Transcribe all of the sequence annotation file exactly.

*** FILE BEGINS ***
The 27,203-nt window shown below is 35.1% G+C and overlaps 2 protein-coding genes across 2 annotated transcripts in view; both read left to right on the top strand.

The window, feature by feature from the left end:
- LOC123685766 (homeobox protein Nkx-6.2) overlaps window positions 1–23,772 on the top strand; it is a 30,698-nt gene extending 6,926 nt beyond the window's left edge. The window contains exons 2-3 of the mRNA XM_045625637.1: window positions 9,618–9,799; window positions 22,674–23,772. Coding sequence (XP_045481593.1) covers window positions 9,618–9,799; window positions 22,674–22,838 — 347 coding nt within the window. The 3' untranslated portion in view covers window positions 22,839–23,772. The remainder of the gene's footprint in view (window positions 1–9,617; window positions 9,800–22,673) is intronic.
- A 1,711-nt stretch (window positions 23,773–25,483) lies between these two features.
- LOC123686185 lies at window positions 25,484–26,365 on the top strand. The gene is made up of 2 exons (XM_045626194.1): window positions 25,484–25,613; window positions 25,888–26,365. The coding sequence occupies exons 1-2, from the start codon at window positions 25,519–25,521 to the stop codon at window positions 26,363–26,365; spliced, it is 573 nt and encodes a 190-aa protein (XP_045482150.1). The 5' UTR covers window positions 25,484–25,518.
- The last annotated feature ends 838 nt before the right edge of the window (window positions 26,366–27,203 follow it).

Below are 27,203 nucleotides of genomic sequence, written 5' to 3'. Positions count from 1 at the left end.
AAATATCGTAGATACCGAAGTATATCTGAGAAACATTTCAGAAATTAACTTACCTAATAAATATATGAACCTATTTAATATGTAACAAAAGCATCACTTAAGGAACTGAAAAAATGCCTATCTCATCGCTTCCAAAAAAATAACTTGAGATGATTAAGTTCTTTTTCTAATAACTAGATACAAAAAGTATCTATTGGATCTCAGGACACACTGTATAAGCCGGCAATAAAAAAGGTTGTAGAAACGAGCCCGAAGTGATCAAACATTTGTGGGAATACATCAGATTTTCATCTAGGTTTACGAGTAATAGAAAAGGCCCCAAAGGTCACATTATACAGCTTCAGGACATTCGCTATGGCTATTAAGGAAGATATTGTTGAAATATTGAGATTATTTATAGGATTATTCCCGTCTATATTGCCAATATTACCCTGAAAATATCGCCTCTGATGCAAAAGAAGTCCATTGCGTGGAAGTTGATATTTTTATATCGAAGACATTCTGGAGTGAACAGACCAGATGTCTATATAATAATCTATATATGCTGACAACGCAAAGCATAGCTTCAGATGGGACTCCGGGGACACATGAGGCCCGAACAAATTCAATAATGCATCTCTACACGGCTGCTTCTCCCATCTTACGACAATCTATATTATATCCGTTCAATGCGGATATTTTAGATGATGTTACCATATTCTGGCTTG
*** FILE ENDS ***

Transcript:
The 27,203-nt window shown below is 35.1% G+C and overlaps 2 protein-coding genes across 2 annotated transcripts in view; both read left to right on the top strand.

The window, feature by feature from the left end:
- LOC123685766 (homeobox protein Nkx-6.2) overlaps window positions 1–23,772 on the top strand; it is a 30,698-nt gene extending 6,926 nt beyond the window's left edge. The window contains exons 2-3 of the mRNA XM_045625637.1: window positions 9,618–9,799; window positions 22,674–23,772. Coding sequence (XP_045481593.1) covers window positions 9,618–9,799; window positions 22,674–22,838 — 347 coding nt within the window. The 3' untranslated portion in view covers window positions 22,839–23,772. The remainder of the gene's footprint in view (window positions 1–9,617; window positions 9,800–22,673) is intronic.
- A 1,711-nt stretch (window positions 23,773–25,483) lies between these two features.
- LOC123686185 lies at window positions 25,484–26,365 on the top strand. The gene is made up of 2 exons (XM_045626194.1): window positions 25,484–25,613; window positions 25,888–26,365. The coding sequence occupies exons 1-2, from the start codon at window positions 25,519–25,521 to the stop codon at window positions 26,363–26,365; spliced, it is 573 nt and encodes a 190-aa protein (XP_045482150.1). The 5' UTR covers window positions 25,484–25,518.
- The last annotated feature ends 838 nt before the right edge of the window (window positions 26,366–27,203 follow it).

Below are 27,203 nucleotides of genomic sequence, written 5' to 3'. Positions count from 1 at the left end.
AAATATCGTAGATACCGAAGTATATCTGAGAAACATTTCAGAAATTAACTTACCTAATAAATATATGAACCTATTTAATATGTAACAAAAGCATCACTTAAGGAACTGAAAAAATGCCTATCTCATCGCTTCCAAAAAAATAACTTGAGATGATTAAGTTCTTTTTCTAATAACTAGATACAAAAAGTATCTATTGGATCTCAGGACACACTGTATAAGCCGGCAATAAAAAAGGTTGTAGAAACGAGCCCGAAGTGATCAAACATTTGTGGGAATACATCAGATTTTCATCTAGGTTTACGAGTAATAGAAAAGGCCCCAAAGGTCACATTATACAGCTTCAGGACATTCGCTATGGCTATTAAGGAAGATATTGTTGAAATATTGAGATTATTTATAGGATTATTCCCGTCTATATTGCCAATATTACCCTGAAAATATCGCCTCTGATGCAAAAGAAGTCCATTGCGTGGAAGTTGATATTTTTATATCGAAGACATTCTGGAGTGAACAGACCAGATGTCTATATAATAATCTATATATGCTGACAACGCAAAGCATAGCTTCAGATGGGACTCCGGGGACACATGAGGCCCGAACAAATTCAATAATGCATCTCTACACGGCTGCTTCTCCCATCTTACGACAATCTATATTATATCCGTTCAATGCGGATATTTTAGATGATGTTACCATATTCTGGCTTG